Getting Fit Online: The Good, the Bad and the Alternatives
As smart phones make their way into everyones pockets, so does the means to manage and track every aspect of our personal lives. For better or worse, we’re turing to these devices to help us manage our time, our productivity, our diet, and our fitness. While this can be a cheap and reliable alternative to personal trainers and real people, are they better?
It’s likely that a personal trainer is going to be more accurate than an app at this stage, simply given that they have the experience and know-how to manage your personal uniqueness, plus they can see and work with you, but apps will eventually raise the bar. For know, however, there’s the possibility that they can work together, as the Huffington Post notes:
Many of the world-class trainers have gone online. So if you want the best, and he is in South Africa, you can now have him. And if you are really into a specific fitness category, you can now find a personal trainer online who could not be found in your location. I have a friend who only wants Pilates training. She lives in a small town in upstate New York and her perfect trainer is in California.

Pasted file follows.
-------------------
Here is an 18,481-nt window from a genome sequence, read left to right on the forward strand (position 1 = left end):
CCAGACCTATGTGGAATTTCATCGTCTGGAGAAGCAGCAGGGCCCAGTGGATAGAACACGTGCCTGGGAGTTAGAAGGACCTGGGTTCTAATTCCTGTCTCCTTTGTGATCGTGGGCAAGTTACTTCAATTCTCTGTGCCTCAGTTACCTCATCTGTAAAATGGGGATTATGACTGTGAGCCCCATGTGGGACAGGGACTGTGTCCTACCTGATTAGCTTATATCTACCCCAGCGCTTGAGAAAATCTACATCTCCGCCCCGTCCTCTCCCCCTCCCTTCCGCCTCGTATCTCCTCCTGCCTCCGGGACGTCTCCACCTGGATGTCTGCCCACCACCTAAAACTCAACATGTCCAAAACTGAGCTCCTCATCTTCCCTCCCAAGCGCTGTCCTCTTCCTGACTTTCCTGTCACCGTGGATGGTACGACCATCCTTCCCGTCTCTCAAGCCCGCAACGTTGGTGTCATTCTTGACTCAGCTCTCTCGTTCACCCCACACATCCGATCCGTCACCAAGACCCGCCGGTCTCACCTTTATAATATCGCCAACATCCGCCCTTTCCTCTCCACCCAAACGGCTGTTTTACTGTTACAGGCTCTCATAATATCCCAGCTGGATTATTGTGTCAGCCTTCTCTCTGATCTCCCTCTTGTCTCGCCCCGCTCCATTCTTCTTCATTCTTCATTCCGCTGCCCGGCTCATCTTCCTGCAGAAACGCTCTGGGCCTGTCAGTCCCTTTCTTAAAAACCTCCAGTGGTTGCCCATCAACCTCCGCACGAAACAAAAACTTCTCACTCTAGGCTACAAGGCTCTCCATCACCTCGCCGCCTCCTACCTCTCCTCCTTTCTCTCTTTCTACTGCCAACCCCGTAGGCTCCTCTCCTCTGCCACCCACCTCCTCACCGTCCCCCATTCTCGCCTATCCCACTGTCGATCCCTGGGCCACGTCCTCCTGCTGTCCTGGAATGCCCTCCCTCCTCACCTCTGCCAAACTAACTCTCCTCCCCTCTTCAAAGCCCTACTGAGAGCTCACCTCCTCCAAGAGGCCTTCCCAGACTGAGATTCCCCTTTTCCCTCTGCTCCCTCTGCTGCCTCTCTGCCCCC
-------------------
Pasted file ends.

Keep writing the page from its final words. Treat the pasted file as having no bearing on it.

A top trainer is often booked solid. And as he gets booked, you not only wait for an opening, you are also going to pay a lot for their time – up to $300-400 per session. If they go online, however, this may be the cost of a month’s worth of a program or even two months.
Until technology makes apps more like human trainers, this combination of person and machine is likely the best alternative, making for the best of both worlds. Check out the full post for all the benefits and drawbacks.
About Sam Brinson Sam is a writer living in Uruguay. Sam follows the latest in aging break throughs.